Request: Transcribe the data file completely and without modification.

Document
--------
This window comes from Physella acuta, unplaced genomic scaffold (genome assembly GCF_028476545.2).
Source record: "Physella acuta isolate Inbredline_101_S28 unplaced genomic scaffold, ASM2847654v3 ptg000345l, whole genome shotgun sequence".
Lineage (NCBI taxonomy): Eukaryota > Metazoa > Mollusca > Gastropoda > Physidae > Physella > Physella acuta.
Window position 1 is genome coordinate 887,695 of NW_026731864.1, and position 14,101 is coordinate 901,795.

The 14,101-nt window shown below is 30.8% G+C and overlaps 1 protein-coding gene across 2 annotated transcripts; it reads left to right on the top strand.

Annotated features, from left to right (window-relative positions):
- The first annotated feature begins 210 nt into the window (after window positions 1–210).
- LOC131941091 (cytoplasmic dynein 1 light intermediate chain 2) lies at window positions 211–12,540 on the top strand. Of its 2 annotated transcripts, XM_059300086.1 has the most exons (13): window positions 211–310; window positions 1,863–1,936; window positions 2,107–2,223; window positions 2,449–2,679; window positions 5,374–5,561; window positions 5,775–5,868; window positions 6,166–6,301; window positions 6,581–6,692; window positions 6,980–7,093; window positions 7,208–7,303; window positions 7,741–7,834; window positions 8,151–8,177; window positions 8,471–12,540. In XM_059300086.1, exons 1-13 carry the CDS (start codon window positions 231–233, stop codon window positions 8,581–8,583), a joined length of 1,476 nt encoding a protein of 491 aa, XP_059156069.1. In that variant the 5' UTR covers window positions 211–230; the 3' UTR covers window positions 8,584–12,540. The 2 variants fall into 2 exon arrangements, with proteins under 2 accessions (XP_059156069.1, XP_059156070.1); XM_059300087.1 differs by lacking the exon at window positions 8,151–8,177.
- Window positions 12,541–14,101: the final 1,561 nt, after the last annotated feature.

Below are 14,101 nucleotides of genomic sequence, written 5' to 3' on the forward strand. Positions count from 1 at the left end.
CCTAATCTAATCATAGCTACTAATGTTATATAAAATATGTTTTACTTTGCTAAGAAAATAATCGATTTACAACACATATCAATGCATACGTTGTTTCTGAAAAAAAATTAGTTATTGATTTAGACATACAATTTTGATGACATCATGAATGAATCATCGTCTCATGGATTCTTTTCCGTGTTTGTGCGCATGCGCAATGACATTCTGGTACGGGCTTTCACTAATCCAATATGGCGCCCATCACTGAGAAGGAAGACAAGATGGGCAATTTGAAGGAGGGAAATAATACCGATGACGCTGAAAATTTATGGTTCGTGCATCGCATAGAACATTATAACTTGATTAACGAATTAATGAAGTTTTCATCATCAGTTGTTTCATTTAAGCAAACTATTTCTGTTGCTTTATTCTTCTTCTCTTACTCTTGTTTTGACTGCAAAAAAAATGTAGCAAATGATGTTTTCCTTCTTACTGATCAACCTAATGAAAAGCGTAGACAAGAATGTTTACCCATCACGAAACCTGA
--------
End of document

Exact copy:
This window comes from Physella acuta, unplaced genomic scaffold (genome assembly GCF_028476545.2).
Source record: "Physella acuta isolate Inbredline_101_S28 unplaced genomic scaffold, ASM2847654v3 ptg000345l, whole genome shotgun sequence".
Lineage (NCBI taxonomy): Eukaryota > Metazoa > Mollusca > Gastropoda > Physidae > Physella > Physella acuta.
Window position 1 is genome coordinate 887,695 of NW_026731864.1, and position 14,101 is coordinate 901,795.

The 14,101-nt window shown below is 30.8% G+C and overlaps 1 protein-coding gene across 2 annotated transcripts; it reads left to right on the top strand.

Annotated features, from left to right (window-relative positions):
- The first annotated feature begins 210 nt into the window (after window positions 1–210).
- LOC131941091 (cytoplasmic dynein 1 light intermediate chain 2) lies at window positions 211–12,540 on the top strand. Of its 2 annotated transcripts, XM_059300086.1 has the most exons (13): window positions 211–310; window positions 1,863–1,936; window positions 2,107–2,223; window positions 2,449–2,679; window positions 5,374–5,561; window positions 5,775–5,868; window positions 6,166–6,301; window positions 6,581–6,692; window positions 6,980–7,093; window positions 7,208–7,303; window positions 7,741–7,834; window positions 8,151–8,177; window positions 8,471–12,540. In XM_059300086.1, exons 1-13 carry the CDS (start codon window positions 231–233, stop codon window positions 8,581–8,583), a joined length of 1,476 nt encoding a protein of 491 aa, XP_059156069.1. In that variant the 5' UTR covers window positions 211–230; the 3' UTR covers window positions 8,584–12,540. The 2 variants fall into 2 exon arrangements, with proteins under 2 accessions (XP_059156069.1, XP_059156070.1); XM_059300087.1 differs by lacking the exon at window positions 8,151–8,177.
- Window positions 12,541–14,101: the final 1,561 nt, after the last annotated feature.

Below are 14,101 nucleotides of genomic sequence, written 5' to 3' on the forward strand. Positions count from 1 at the left end.
CCTAATCTAATCATAGCTACTAATGTTATATAAAATATGTTTTACTTTGCTAAGAAAATAATCGATTTACAACACATATCAATGCATACGTTGTTTCTGAAAAAAAATTAGTTATTGATTTAGACATACAATTTTGATGACATCATGAATGAATCATCGTCTCATGGATTCTTTTCCGTGTTTGTGCGCATGCGCAATGACATTCTGGTACGGGCTTTCACTAATCCAATATGGCGCCCATCACTGAGAAGGAAGACAAGATGGGCAATTTGAAGGAGGGAAATAATACCGATGACGCTGAAAATTTATGGTTCGTGCATCGCATAGAACATTATAACTTGATTAACGAATTAATGAAGTTTTCATCATCAGTTGTTTCATTTAAGCAAACTATTTCTGTTGCTTTATTCTTCTTCTCTTACTCTTGTTTTGACTGCAAAAAAAATGTAGCAAATGATGTTTTCCTTCTTACTGATCAACCTAATGAAAAGCGTAGACAAGAATGTTTACCCATCACGAAACCTGA